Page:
Written by Lindsey Purcell, Urban Forestry Specialist, Department of Forestry and Natural Resources, Purdue University
As trees in our urban and suburban landscapes prepare for winter dormancy and cold, they could use a little extra care from you to ensure a good start in the spring. As the seasons change, trees prepare to overwinter in a dormant state. Dormancy is not death; it is a natural state in which trees prepare and adapt to cold conditions with physiological and structural adjustments. Even though the leaves are changing colors and falling to the ground, trees are still active, making necessary preparations for winter.
Winter conditions will make finding moisture a challenge—and keeping plant cells hydrated in winter is critical for survival. Potential sources of winter water include unfrozen soil; internal reservoirs; and the area above the ground, but just under the snow cover (the subnivean zone). If trees cannot find needed water in these areas, expect poor health and growth the following spring.
Summer and fall drought conditions can place trees in an overall water deficit, predisposing them to pest issues and poor health the next growing season. Likewise, spring and summer weather affects the trees’ ability to survive winter weather. Young or newly planted trees will require more attention because of limited abilities in obtaining water in their growing environment. The key to survival is giving trees adequate moisture before winter freezes the world around them.
Good cultural practices and proper plant health care make a difference in how much water is available to your trees in winter and how well they survive.
Tips for winter preparation include:
Trunk wrapping. Smooth or thin-bark trees like honey locust, crabapples, linden, and especially maple, are susceptible to sunscald and frost cracks because of the temperature fluctuations from sun exposure in the winter. The wounds caused by temperature fluctuations can leave the tree exposed to fungal organisms, which cause decay in the tree. Prevention includes guarding the trunks of younger and smooth-bark trees up to about the first branches using a flexible, white tree wrap. Leave the wrap on until after the last freezing temperatures. Remove tree guards in the spring to reduce potential damage from disease and insects.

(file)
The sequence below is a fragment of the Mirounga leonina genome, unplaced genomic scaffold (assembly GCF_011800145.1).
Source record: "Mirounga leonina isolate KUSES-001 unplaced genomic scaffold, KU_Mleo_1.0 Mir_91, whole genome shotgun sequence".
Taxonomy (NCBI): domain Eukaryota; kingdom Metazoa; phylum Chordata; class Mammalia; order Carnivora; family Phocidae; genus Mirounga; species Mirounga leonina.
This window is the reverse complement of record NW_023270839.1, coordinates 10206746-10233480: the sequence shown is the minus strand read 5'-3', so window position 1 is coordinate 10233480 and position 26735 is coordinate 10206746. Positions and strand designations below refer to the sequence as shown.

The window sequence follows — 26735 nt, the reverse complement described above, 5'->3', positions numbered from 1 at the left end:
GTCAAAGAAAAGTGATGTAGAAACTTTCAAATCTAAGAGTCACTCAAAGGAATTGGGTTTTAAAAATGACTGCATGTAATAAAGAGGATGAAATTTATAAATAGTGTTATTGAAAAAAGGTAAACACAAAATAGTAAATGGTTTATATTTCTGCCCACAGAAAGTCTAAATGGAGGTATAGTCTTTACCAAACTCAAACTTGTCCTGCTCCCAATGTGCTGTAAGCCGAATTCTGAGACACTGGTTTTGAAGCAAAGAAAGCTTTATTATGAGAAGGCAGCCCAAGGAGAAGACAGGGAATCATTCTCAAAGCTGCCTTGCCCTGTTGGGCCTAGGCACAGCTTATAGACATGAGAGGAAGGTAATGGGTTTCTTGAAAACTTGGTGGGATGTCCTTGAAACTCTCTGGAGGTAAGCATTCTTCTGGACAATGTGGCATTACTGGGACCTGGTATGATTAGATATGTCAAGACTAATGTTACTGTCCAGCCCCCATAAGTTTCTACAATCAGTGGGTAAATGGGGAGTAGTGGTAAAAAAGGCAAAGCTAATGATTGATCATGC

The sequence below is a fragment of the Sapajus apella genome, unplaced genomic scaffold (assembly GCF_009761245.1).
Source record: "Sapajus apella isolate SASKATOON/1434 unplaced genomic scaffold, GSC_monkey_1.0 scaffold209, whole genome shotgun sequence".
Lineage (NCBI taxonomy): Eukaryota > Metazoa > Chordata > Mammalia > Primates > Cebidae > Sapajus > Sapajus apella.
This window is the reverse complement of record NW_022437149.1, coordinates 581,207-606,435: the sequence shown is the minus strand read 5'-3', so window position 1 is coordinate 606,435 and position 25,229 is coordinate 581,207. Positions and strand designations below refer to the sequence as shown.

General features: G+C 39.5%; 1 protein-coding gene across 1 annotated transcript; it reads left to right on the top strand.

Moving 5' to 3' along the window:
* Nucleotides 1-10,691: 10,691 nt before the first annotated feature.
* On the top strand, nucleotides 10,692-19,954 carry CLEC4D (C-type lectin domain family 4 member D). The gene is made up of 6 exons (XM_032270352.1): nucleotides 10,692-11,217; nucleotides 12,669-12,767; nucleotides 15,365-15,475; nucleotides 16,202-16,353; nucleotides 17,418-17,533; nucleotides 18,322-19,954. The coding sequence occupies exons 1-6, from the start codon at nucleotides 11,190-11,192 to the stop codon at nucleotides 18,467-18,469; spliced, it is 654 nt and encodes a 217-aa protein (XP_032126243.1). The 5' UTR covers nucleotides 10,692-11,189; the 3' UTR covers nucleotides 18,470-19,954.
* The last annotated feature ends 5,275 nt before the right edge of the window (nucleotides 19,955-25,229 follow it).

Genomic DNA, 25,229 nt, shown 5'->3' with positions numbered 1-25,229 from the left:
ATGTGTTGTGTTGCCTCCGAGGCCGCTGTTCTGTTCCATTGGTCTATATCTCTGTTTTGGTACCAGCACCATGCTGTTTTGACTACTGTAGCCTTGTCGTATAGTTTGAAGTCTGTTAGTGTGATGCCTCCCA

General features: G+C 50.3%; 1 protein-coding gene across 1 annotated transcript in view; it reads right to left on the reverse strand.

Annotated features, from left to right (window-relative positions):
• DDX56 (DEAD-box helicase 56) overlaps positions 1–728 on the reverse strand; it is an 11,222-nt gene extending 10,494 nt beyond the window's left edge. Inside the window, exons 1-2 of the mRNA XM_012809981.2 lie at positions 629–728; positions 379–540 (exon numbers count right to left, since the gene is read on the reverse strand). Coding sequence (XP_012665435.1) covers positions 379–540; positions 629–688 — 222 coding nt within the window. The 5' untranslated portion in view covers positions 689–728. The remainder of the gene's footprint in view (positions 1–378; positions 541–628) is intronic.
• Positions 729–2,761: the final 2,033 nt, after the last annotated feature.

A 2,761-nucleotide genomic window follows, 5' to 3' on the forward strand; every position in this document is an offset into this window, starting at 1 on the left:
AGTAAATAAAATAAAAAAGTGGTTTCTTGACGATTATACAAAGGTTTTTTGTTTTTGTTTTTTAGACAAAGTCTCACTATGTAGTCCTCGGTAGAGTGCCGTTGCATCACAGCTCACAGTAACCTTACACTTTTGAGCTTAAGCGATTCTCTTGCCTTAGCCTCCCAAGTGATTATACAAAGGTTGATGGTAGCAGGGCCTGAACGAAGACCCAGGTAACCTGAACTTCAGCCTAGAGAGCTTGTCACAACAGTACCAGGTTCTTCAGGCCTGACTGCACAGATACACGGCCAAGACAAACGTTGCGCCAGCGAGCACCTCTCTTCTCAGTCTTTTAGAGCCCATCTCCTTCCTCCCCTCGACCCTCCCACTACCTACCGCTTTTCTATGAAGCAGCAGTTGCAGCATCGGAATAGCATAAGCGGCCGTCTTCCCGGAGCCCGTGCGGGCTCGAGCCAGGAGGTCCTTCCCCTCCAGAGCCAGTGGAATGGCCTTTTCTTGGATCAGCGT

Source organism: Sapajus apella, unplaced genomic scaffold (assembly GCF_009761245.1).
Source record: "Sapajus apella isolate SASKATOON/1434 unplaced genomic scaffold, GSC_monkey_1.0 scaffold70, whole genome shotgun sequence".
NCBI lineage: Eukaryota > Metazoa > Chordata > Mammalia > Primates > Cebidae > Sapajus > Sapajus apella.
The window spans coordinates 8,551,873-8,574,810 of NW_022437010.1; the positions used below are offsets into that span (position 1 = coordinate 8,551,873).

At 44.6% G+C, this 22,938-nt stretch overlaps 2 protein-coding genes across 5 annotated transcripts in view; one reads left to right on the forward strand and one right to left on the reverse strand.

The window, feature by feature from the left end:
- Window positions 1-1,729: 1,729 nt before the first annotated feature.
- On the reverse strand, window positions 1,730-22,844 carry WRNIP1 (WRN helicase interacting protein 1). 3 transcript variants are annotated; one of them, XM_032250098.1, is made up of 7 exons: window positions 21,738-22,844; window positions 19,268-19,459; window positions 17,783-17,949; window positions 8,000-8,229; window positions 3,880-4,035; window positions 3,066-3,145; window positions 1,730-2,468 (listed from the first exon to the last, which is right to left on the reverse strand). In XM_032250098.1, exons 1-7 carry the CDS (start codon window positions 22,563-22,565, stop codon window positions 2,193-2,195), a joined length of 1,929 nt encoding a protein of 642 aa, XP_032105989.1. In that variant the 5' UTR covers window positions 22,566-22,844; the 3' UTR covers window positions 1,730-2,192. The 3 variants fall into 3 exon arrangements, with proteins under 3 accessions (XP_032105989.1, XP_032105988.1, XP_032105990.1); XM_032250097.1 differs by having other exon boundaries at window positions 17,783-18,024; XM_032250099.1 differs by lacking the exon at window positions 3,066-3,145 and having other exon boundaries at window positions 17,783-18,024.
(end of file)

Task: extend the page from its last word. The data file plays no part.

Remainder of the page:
Mulching. Mulch benefits trees all year long, not just during the summer months. Refresh the mulch layer placed in the spring so that there are about 2–3 inches of wood chips, bark, or other organic mulch over the root zone of the tree. Start at the base of the trunk, but not against it, and extend mulch to the edge of the outer branches or dripline. This will reduce soil evaporation, improve water absorption, and insulate against temperature extremes.
Pruning. Late fall and early winter are acceptable times for limited, functional pruning of most tree species. Prune trees to remove dying, diseased, or dead branches, or to improve branching structure. This also is a good time to remove water sprouts and basal sprouts. However, limit the amount of green wood pruning going into winter to reduce the amount of energy reserves the plant must use to heal the pruning wounds. Be sure to use proper pruning practices as outlined in Trees Need a Proper Start: Prune Them Right (FNR-FAQ-19-W) found at Purdue Extension’s The Education Store.
Fertilizing. If trees are not stressed from moisture deficits, apply a complete fertilizer with micronutrients. Use a low-nitrogen formulation (5-10-10 or similar ratio/ combination) to prevent a late flush of new growth. Be sure to broadcast the material uniformly over the root zone and with sufficient water so that roots can absorb nutrients. You can apply water-soluble fertilizers during watering to provide nutrients as well. Follow label directions. Providing trees essential elements just before winter will enhance next season’s growth.
Watering. Whenever rainfall is insufficient for extended periods, supplemental water is needed, especially on newly planted and less-established trees. Follow the “5 + 5 rule,” which says to provide 5 gallons of water plus another 5 gallons for every diameter-inch of tree trunk. This should provide plenty of water to help a tree during times of inadequate rainfall. For mature and well-established trees, 1 inch of supplemental water applied to the root zone every week should keep soil moisture adequate. Continue to water through the fall until the ground is frozen, so that trees have ample moisture to survive the winter months and are ready for spring growth. If limited rain or snowfall in winter indicates drought, it may be necessary to water in the winter. The best time for winter watering is a warm day, when the temperature is above 40 degrees. Refer to Drought? Don’t forget the trees! (FNR-483-W) for more information on watering trees.
These simple guidelines will help trees get off to a good start after the long winter, when we are ready to transition from snow white to growing green.